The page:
John Sidney McCain III (born August 29, 1936) is the frontrunner to become the presidential nominee for the Republican Party in 2008, earned as a result being the runner-up in the last contested Republican presidential primary. Since at least 1976, the runner-up in the Republican primary has become the nominee in the next election cycle, as Republican primary voters respect seniority.
However, McCain may be weaker than prior front-runners. He skipped the first primary in Iowa in 2000 because he is weak there, and only did well in New Hampshire based on strong independent support. Those independents may flock to a more interesting Democratic primary in 2008. McCain is likely to be weak again in the following primary in South Carolina, where independents are not allowed to vote in the 2008 Republican Primary.
McCain is currently the senior U.S. Senator from Arizona. He was a prisoner of war (POW) in Vietnam and acquired wealth through his second marriage. He has curried favor with the media as an alternative to more conservative Republicans.
Notably, if McCain were to win the presidency in 2008, he would be the only President to be born on soil the United States has since relinquished to another government (the Panama Canal Zone). While this is a potential problem under a strict reading of Article II of the Constitution, McCain has spent very little time in the Zone and it is unthinkable that any residual attachment to "native soil" could override his loyalty to this country. Also, residency or region is probably not taken seriously as an obstacle to Presidential candidacies in this day and age -- see the article on Dick Cheney.
McCain's political record has been generally conservative, but he has alienated some conservatives on several important issues:
1. Immigration. In 2005-2006, McCain joined with liberal Senator Ted Kennedy to support a sweeping bill that reformed the tangled mass of immigration law, but in some ways was was favorable to illegal aliens. It has not passed.
2. Same-sex marriage. In 2006, McCain joined Democrats and liberal Republicans in voting against the Federal Marriage Amendment, a proposed constitutional amendment to forbid non-traditional marriage. Later, on Hardball, McCain took a Libertarian position, "On the issue of the gay marriage, I believe that people want to have private ceremonies, that's fine." McCain's home state of Arizona was the only state to defeat a marriage referendum (in 2006), as McCain did nothing to support it.
3. "Gang of 14". On May 23, 2005, McCain was part of a group of 14 Senators who blocked the planned "nuclear option" for confirming blocked Republican nominees for the bench. Under this compromise a few judicial nominees were allowed to be confirmed (Janice Rogers Brown, Priscilla Owen and William Pryor), but others (e.g., Henry Saad) remained blocked and had to withdraw.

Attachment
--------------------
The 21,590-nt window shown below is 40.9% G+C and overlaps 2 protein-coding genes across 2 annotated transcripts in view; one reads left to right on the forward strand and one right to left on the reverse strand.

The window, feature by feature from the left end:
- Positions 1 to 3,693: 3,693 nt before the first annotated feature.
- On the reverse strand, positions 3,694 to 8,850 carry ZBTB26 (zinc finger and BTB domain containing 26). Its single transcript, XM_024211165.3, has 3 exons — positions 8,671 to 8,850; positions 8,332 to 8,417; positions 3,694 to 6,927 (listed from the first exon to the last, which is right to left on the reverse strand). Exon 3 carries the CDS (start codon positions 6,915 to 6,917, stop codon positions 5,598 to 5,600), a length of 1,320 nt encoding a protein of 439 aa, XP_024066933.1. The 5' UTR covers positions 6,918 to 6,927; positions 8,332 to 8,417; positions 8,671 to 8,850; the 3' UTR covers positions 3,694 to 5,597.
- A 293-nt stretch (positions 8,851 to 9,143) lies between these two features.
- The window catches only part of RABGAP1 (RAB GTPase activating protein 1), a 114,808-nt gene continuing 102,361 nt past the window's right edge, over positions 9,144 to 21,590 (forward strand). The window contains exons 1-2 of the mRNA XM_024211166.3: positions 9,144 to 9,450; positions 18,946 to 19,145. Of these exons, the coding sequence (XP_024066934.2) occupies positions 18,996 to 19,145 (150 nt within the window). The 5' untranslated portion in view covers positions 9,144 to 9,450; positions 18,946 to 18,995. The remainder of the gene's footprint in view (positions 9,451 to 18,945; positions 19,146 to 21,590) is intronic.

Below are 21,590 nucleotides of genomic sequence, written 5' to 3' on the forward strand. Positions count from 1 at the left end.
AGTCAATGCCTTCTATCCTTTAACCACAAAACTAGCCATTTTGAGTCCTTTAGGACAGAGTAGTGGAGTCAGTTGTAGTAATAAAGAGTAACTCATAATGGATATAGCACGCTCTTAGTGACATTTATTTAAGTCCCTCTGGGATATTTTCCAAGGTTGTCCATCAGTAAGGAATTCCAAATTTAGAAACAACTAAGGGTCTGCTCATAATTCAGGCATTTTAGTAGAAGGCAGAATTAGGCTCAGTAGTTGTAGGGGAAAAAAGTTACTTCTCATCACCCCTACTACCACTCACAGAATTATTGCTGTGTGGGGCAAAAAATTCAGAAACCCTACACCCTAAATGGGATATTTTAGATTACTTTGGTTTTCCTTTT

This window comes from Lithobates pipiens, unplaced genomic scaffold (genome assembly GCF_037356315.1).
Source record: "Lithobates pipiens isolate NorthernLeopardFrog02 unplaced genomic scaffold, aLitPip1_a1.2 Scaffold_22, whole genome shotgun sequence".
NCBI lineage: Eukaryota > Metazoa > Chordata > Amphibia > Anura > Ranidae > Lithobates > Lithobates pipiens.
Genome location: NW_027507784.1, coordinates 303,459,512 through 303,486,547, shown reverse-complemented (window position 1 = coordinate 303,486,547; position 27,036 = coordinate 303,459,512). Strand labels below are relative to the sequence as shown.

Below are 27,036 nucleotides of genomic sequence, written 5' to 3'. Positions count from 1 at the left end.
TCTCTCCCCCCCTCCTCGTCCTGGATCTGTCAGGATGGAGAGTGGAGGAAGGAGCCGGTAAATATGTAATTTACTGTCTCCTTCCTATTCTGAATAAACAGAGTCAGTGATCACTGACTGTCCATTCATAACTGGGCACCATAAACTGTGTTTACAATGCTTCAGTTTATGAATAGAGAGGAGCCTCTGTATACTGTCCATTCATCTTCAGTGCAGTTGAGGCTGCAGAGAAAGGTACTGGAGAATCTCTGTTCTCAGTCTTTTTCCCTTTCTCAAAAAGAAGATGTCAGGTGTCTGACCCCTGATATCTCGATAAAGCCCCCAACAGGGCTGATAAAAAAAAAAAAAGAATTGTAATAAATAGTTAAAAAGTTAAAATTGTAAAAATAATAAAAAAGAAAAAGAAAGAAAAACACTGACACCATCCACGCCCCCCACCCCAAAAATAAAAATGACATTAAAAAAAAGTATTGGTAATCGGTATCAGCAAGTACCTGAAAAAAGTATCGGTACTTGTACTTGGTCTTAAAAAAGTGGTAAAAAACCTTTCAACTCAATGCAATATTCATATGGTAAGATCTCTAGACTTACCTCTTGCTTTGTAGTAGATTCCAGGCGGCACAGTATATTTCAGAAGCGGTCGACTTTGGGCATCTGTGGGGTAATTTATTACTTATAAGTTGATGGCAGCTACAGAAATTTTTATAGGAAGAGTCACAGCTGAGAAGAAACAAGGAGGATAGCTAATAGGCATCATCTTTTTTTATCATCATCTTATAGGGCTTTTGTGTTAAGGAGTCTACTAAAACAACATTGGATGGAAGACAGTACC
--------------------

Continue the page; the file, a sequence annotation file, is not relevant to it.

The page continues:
4. Campaign finance. McCain advocated campaign finance reform, something opposed by many conservative on Libertarian grounds that it interferes with the right to free speech. In 2002, McCain joined with liberal Democrat Russell Feingold to prohibit independent groups from advertising about a candidate within many weeks of an election. This law prohibits ads that do not even recommend for whom to vote, but merely urge people to contact their representatives concerning a vote that the representatives will make in Congress. A court recently declared this unconstitutional. Further, the McCain-Feingold campaign finance law allows Indian nations (which get nearly all their money from unregulated casinos) to make unlimited political donations, even though political donations by American citizens are strictly limited and political spending by corporations is prohibited.
5. Torture. McCain opposed renewal of the Patriot act on the grounds that it endorses use of torture, something which he opposes based on his experience as a POW in Vietnam. While he eventually removed his opposition to the renewal of the act, he added language to the renewal act prohibiting torture, despite threat of a presidential veto if such language was added.This is consistent with over two hundred years of civilization since the Enlightenment. This position alienates many conservatives, who believe that torture is a tool that can and should be used against terrorists.
6. Tax cuts. McCain opposed President George W. Bush's tax cuts, on the argument that cutting taxes without also cutting spending was not actually a tax cut, but was a tax on future generations.
7. Criticism of the religious right. In his unsuccessful campaign in 2000, McCain criticized elements of the religious right in an attempt to attract voters.
8. Embryonic stem cell research. McCain supports embryonic stem cell research as a member of the Republican Main Street Partnership.
9. John McCain, like Gary Hart and John Tower before him, is at the complete mercy of the media. The media could destroy McCain's public reputation based on his role in the Keating Five scandal, and the media can be expected to do so in a general election.
10. An intangible, but a very important one, is the issue of trust. Many people, particularly evangelicals, do not trust McCain. That can be an insurmountable problem for a presidential candidate. However, recently, McCain has attempted to reach out to evangelical leaders to regain their trust. An example was his recent speech at Jerry Falwell's Liberty University.
11. In a general election, the media and the Democrats will likely make an issue about John McCain's health. He has suffered from recurring cancer (melanoma) and will be 72 years old on Election Day. Critics may view McCain as an easy Republican to defeat in a general election for this reason.